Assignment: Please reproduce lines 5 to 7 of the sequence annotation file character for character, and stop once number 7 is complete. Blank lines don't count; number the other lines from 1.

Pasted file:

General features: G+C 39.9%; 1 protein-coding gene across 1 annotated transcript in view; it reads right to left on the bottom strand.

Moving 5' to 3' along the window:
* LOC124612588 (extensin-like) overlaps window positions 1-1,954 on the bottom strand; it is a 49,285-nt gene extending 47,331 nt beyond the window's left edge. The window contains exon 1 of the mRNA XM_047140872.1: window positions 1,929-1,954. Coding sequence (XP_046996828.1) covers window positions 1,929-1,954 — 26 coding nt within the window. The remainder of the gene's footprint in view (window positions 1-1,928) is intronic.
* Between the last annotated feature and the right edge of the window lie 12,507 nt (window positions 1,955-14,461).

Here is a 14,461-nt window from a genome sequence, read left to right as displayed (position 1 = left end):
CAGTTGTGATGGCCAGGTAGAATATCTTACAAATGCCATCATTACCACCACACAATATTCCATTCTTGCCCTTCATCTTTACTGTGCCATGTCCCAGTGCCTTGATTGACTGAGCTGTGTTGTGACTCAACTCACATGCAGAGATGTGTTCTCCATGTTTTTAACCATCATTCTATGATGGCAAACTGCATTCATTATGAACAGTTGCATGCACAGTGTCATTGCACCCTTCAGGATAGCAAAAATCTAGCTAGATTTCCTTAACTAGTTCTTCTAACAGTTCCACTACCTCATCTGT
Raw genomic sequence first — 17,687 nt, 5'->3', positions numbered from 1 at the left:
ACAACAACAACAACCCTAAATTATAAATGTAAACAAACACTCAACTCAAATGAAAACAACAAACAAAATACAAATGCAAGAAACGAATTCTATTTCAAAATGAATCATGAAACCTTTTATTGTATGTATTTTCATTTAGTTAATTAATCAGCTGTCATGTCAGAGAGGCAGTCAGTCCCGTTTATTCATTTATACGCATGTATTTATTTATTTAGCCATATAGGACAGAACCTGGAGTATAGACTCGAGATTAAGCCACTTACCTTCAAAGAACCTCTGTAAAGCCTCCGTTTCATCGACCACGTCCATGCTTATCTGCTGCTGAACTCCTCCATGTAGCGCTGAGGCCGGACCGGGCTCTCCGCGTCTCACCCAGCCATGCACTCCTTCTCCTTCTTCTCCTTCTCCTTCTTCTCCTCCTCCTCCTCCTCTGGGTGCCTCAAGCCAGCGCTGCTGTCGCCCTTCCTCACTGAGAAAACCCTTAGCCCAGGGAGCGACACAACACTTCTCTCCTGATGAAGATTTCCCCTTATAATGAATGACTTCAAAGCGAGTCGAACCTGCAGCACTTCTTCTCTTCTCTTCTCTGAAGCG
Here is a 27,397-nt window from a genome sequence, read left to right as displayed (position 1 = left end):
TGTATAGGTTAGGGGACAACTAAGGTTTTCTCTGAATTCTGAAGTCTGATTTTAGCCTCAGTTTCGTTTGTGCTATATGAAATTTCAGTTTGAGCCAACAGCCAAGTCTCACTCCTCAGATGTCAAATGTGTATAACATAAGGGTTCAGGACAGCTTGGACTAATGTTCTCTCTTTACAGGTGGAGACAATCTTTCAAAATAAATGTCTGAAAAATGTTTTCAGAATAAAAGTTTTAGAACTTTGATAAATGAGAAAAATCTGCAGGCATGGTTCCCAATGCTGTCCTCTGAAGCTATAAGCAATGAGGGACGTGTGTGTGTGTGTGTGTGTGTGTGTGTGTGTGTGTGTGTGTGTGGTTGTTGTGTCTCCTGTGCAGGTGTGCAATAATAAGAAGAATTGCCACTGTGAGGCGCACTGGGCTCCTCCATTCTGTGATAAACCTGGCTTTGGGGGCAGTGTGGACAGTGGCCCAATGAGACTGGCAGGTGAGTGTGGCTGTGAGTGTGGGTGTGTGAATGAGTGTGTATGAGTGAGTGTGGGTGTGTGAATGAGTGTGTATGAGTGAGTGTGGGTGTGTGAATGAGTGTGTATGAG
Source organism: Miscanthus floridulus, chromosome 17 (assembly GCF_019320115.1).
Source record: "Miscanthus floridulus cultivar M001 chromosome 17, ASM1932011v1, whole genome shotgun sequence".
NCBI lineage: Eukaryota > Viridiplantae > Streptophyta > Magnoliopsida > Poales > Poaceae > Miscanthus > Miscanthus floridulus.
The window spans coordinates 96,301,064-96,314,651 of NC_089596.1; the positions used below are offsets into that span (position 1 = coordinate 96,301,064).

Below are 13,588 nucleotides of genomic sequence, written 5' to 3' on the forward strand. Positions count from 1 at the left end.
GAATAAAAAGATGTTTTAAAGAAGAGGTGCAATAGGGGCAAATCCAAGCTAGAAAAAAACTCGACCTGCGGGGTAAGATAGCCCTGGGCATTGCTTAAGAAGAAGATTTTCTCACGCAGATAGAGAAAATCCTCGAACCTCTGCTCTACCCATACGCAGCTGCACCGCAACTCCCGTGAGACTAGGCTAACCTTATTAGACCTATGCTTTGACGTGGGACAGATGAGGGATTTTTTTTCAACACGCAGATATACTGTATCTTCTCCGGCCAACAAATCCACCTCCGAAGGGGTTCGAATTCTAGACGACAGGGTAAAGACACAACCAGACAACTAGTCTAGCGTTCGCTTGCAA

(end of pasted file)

Here is a 14,461-nt window from a genome sequence, read left to right as displayed (position 1 = left end):
CAGTTGTGATGGCCAGGTAGAATATCTTACAAATGCCATCATTACCACCACACAATATTCCATTCTTGCCCTTCATCTTTACTGTGCCATGTCCCAGTGCCTTGATTGACTGAGCTGTGTTGTGACTCAACTCACATGCAGAGATGTGTTCTCCATGTTTTTAACCATCATTCTATGATGGCAAACTGCATTCATTATGAACAGTTGCATGCACAGTGTCATTGCACCCTTCAGGATAGCAAAAATCTAGCTAGATTTCCTTAACTAGTTCTTCTAACAGTTCCACTACCTCATCTGT
Raw genomic sequence first — 17,687 nt, 5'->3', positions numbered from 1 at the left: